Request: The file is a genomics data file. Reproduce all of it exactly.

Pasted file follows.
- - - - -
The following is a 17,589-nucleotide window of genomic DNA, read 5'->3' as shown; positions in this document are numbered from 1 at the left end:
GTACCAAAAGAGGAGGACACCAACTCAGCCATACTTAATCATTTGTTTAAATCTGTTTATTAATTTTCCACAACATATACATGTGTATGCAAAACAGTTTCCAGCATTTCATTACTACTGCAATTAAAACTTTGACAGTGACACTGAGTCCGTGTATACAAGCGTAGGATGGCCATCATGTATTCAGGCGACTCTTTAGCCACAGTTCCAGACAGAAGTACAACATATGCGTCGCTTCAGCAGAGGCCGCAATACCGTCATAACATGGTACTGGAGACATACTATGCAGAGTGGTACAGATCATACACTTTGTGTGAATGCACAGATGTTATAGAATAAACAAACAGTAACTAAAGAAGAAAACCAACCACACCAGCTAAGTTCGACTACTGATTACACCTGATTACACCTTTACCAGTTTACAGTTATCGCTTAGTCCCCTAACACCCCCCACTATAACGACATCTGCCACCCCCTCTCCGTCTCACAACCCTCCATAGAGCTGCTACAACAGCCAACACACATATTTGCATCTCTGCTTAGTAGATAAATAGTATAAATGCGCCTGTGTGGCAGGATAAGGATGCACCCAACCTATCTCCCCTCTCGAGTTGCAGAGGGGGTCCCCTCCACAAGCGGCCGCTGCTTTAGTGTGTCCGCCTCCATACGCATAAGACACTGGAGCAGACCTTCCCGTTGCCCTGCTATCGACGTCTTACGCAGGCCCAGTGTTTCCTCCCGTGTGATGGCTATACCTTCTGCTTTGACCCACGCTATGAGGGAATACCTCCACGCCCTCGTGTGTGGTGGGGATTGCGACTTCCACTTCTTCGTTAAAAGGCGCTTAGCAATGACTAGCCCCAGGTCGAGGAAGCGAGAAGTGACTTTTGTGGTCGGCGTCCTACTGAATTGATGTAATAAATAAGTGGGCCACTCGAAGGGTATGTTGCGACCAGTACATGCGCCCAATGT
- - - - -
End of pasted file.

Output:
The following is a 17,589-nucleotide window of genomic DNA, read 5'->3' as shown; positions in this document are numbered from 1 at the left end:
GTACCAAAAGAGGAGGACACCAACTCAGCCATACTTAATCATTTGTTTAAATCTGTTTATTAATTTTCCACAACATATACATGTGTATGCAAAACAGTTTCCAGCATTTCATTACTACTGCAATTAAAACTTTGACAGTGACACTGAGTCCGTGTATACAAGCGTAGGATGGCCATCATGTATTCAGGCGACTCTTTAGCCACAGTTCCAGACAGAAGTACAACATATGCGTCGCTTCAGCAGAGGCCGCAATACCGTCATAACATGGTACTGGAGACATACTATGCAGAGTGGTACAGATCATACACTTTGTGTGAATGCACAGATGTTATAGAATAAACAAACAGTAACTAAAGAAGAAAACCAACCACACCAGCTAAGTTCGACTACTGATTACACCTGATTACACCTTTACCAGTTTACAGTTATCGCTTAGTCCCCTAACACCCCCCACTATAACGACATCTGCCACCCCCTCTCCGTCTCACAACCCTCCATAGAGCTGCTACAACAGCCAACACACATATTTGCATCTCTGCTTAGTAGATAAATAGTATAAATGCGCCTGTGTGGCAGGATAAGGATGCACCCAACCTATCTCCCCTCTCGAGTTGCAGAGGGGGTCCCCTCCACAAGCGGCCGCTGCTTTAGTGTGTCCGCCTCCATACGCATAAGACACTGGAGCAGACCTTCCCGTTGCCCTGCTATCGACGTCTTACGCAGGCCCAGTGTTTCCTCCCGTGTGATGGCTATACCTTCTGCTTTGACCCACGCTATGAGGGAATACCTCCACGCCCTCGTGTGTGGTGGGGATTGCGACTTCCACTTCTTCGTTAAAAGGCGCTTAGCAATGACTAGCCCCAGGTCGAGGAAGCGAGAAGTGACTTTTGTGGTCGGCGTCCTACTGAATTGATGTAATAAATAAGTGGGCCACTCGAAGGGTATGTTGCGACCAGTACATGCGCCCAATGT